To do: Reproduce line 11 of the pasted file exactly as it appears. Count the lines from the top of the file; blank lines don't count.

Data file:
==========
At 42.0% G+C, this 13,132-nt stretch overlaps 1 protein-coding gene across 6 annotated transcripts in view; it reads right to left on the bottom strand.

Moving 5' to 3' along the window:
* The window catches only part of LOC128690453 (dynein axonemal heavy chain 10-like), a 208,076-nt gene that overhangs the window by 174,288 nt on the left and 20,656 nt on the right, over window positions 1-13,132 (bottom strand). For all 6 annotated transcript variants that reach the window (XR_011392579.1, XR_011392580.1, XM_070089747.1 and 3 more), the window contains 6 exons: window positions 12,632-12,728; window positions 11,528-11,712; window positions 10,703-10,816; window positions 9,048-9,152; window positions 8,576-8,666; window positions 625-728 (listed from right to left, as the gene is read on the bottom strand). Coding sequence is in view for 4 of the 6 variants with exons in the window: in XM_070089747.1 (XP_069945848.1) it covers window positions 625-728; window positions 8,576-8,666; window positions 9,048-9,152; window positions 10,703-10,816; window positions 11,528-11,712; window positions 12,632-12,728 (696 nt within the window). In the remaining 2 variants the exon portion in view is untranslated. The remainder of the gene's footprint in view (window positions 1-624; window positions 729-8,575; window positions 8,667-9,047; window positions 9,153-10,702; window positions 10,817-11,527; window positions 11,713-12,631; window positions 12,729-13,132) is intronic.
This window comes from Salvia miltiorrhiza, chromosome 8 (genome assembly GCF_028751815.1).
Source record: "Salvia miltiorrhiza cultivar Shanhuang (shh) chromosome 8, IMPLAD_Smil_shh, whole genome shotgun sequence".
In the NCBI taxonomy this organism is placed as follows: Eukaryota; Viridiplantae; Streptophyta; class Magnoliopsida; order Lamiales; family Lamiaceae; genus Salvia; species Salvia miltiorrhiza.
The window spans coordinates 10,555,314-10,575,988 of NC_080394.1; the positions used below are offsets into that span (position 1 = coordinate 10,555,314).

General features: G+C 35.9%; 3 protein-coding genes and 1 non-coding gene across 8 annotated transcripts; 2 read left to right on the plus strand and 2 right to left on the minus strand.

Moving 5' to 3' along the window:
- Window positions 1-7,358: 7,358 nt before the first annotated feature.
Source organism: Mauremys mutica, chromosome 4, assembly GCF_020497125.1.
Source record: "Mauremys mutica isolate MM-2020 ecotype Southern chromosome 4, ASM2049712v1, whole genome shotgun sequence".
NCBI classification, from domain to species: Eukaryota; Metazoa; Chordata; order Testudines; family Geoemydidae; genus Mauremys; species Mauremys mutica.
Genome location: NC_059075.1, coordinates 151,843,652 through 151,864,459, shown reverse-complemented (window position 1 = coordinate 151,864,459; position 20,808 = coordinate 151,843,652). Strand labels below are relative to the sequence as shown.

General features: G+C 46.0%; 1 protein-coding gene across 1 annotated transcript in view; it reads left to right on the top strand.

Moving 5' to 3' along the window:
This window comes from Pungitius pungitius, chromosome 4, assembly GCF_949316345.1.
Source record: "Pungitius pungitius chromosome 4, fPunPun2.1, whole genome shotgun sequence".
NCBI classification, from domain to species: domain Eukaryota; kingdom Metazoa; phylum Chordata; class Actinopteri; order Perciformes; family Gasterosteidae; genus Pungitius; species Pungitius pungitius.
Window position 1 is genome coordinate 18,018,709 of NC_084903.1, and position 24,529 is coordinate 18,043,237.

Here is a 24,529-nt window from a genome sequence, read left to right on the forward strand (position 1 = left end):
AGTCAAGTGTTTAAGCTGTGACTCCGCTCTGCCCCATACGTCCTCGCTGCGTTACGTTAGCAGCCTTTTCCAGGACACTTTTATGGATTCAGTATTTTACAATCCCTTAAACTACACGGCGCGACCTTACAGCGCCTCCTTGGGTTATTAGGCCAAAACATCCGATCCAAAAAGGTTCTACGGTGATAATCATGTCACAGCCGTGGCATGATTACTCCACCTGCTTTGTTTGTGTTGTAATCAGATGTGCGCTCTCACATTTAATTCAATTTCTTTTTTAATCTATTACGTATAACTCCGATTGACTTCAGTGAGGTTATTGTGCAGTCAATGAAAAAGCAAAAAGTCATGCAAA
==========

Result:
Source organism: Mauremys mutica, chromosome 4, assembly GCF_020497125.1.